What’s Different This Time? A Lot.

Back in the 60s, Bob Dylan told us that “the times, they are a-changing.” They still are.

I’ve been thinking about about the Supreme Court’s efforts to reverse social change, and the extent to which their targets have become too firmly embedded in the culture to be reversed.

Roe v. Wade was decided in 1973–almost exactly 50 years ago–and we sometimes forget how much American life  has changed since then. I’ve been thinking about what those changes may mean for the radical Court decision to overrule the constitutional right of a woman to control her own reproduction.

Consider just a few…

  •  Roe was argued in a void of sorts.Tthere was virtually no public discussion of women’s experiences with abortion, because it had been illegal in many if not most states, and coming forward to publicly explain and provide context to a decision to terminate a pregnancy would have labeled the woman a criminal. As Dobbs made its way through the judicial system, however, women faced no such restraint, and their stories have illustrated the multiplicity of situations women face, and the intensely personal impacts of their decisions.
  • Columnist Jennifer Rubin has written about one outcome of that public discussion–widespread recognition of the cruelty of forced birth. How do you defend GOP insistence that a 10-year-old girl impregnated by her rapist carry that pregnancy to term? Yet in that very real case, at least two Republican gubernatorial candidates have affirmed their belief that this child should be required to give birth. As Rubin noted, those utterances by GOP candidates weren’t anomalous: Mississippi House Speaker Philip Gunn said that, in his view, a 12-year-old impregnated by incest should be forced to complete her pregnancy. Herschel Walker, the Georgia Republican Senate nominee, insists he wants no exceptions, even to save the woman’s life. Ohio state Rep. Jean Schmidt has called forcing a 13-year-old rape victim to give birth an “opportunity.” Even people with qualms about abortion are likely repulsed by this sick lack of concern for the lives and health of living women.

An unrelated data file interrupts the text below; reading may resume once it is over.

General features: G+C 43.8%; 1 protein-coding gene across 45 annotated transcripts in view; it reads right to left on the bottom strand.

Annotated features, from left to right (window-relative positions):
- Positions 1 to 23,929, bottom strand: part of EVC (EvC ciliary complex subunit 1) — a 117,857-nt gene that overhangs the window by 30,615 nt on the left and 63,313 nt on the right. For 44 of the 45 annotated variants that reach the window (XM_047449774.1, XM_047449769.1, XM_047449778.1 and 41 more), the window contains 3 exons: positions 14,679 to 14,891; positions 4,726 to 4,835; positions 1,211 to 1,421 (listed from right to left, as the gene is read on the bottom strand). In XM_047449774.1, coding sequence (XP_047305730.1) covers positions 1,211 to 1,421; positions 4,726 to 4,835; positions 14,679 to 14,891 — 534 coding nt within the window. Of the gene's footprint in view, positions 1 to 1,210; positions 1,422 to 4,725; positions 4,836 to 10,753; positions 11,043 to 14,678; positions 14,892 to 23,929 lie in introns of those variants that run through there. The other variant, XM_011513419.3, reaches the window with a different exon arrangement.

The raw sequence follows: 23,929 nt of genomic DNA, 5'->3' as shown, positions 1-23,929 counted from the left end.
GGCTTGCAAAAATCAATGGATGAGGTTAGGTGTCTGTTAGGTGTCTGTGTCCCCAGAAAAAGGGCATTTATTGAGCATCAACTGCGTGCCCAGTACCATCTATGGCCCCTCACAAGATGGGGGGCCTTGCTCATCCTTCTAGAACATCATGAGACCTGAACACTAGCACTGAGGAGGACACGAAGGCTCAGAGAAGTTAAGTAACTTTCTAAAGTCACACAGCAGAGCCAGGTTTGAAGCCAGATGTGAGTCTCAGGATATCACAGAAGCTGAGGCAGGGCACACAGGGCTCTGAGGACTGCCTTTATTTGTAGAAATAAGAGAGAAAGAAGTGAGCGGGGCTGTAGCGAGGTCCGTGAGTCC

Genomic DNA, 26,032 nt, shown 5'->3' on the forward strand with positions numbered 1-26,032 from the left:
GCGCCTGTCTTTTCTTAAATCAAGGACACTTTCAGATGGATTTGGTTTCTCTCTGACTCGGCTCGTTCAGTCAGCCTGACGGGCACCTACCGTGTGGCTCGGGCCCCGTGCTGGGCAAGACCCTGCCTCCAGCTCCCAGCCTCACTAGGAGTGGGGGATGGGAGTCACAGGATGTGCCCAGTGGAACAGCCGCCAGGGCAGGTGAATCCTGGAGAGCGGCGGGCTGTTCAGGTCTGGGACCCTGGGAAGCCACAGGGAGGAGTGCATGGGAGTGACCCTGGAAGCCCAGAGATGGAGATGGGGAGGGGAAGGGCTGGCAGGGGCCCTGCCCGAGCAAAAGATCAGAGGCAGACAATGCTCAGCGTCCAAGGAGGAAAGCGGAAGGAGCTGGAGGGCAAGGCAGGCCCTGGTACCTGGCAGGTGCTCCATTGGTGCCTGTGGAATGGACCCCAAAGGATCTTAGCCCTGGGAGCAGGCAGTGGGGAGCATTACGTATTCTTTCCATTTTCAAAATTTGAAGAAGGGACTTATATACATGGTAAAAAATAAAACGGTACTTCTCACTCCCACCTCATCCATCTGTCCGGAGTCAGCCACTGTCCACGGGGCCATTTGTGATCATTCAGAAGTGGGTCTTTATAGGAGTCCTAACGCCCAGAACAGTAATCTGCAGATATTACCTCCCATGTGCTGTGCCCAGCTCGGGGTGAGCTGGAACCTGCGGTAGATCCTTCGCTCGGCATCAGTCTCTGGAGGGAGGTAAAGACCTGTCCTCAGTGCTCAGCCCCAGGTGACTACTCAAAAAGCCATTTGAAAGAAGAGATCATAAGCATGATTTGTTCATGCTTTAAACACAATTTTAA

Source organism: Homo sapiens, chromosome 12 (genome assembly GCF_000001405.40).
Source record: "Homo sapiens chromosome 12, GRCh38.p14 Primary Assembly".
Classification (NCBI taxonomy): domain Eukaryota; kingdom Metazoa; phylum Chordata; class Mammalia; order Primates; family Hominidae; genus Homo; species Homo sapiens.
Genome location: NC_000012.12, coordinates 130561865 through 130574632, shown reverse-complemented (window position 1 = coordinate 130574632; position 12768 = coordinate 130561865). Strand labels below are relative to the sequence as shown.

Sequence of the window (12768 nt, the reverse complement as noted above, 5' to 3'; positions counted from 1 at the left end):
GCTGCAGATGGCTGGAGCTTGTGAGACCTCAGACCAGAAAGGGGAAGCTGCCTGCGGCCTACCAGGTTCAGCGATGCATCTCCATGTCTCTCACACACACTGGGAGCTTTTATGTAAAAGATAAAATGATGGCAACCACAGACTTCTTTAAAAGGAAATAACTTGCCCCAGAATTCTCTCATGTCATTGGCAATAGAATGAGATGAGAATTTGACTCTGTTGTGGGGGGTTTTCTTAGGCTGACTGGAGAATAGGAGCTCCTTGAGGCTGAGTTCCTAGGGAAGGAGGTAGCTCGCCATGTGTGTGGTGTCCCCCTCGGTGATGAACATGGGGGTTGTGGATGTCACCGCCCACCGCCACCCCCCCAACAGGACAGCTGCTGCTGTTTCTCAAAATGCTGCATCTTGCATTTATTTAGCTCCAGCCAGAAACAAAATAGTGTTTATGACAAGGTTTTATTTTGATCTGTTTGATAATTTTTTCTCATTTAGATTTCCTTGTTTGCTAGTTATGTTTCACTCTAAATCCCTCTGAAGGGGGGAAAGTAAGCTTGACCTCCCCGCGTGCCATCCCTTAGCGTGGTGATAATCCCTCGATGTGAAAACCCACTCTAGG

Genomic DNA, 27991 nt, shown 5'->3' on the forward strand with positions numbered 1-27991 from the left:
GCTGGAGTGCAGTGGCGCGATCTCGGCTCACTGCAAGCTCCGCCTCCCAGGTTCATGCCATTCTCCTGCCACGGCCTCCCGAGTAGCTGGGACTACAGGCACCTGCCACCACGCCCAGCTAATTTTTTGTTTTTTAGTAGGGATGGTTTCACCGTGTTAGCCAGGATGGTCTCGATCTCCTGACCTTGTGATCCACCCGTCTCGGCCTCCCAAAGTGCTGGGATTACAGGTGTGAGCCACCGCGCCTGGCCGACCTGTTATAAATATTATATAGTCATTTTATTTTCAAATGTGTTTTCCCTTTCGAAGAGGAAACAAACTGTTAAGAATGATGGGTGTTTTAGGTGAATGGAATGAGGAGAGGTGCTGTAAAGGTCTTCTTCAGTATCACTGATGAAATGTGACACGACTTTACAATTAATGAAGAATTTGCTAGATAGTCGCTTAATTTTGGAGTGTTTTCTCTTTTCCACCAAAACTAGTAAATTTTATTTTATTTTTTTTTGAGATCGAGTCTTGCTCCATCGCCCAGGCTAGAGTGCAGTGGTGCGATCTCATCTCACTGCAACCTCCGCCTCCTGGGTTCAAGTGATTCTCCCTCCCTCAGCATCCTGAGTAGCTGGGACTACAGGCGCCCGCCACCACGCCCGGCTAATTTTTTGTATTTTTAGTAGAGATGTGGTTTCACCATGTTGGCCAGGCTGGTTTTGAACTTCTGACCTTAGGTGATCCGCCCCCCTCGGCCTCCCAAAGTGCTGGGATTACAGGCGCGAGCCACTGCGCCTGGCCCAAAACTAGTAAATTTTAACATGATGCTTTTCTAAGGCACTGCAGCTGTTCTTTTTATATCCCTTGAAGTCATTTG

• Poll after poll shows that most people who want to restrict abortion don’t want to ban the procedure entirely. Yet–as The New York Times reports– “There are no allowances for victims of rape or incest in Alabama, Arkansas, Florida, Kentucky, Louisiana, Missouri, Oklahoma, Ohio, South Dakota, Tennessee or Texas.” In Idaho, a woman would have to file a police report to obtain an abortion, something virtually impossible for incest victims and others who live in fear of their attackers.”
  • As legal observers have noted–and survey research has confirmed--the U.S. Supreme Court is in the midst of a full-fledged legitimacy crisis, worsened by a steady stream of extreme decisions handed down by the conservative supermajority. Opinions about the Court are far more negative than they were in 1973.
  • The decision in Dobbs, as I’ve previously explained, rests on an analysis that threatens other rights–rights that weren’t recognized fifty years ago (and thus were not “deeply rooted” in Justice Alito’s version of American history) such as same-sex marriage (2015), contraception (1965) and interracial marriage (1967). That threat is widely understood, and it significantly expands the number of Americans who (accurately) view Dobbs as a personal threat.
  • The media environment today is dramatically different from that of 1973. Whatever their negatives–and I routinely post about those negatives–the ubiquity of the Internet and social media means that very few Americans are unaware of either the Court’s decision or its likely impacts. Digital communication has also made it much, much easier to organize political movements and raise dollars–and we are already seeing a strong political response online to what is being described–again, I believe accurately–as a theocratic and profoundly anti-liberty decision.
  • Over the past fifty years women have become considerably more empowered.
  • The percentage of Americans following the dictates of organized religion is at an all-time low.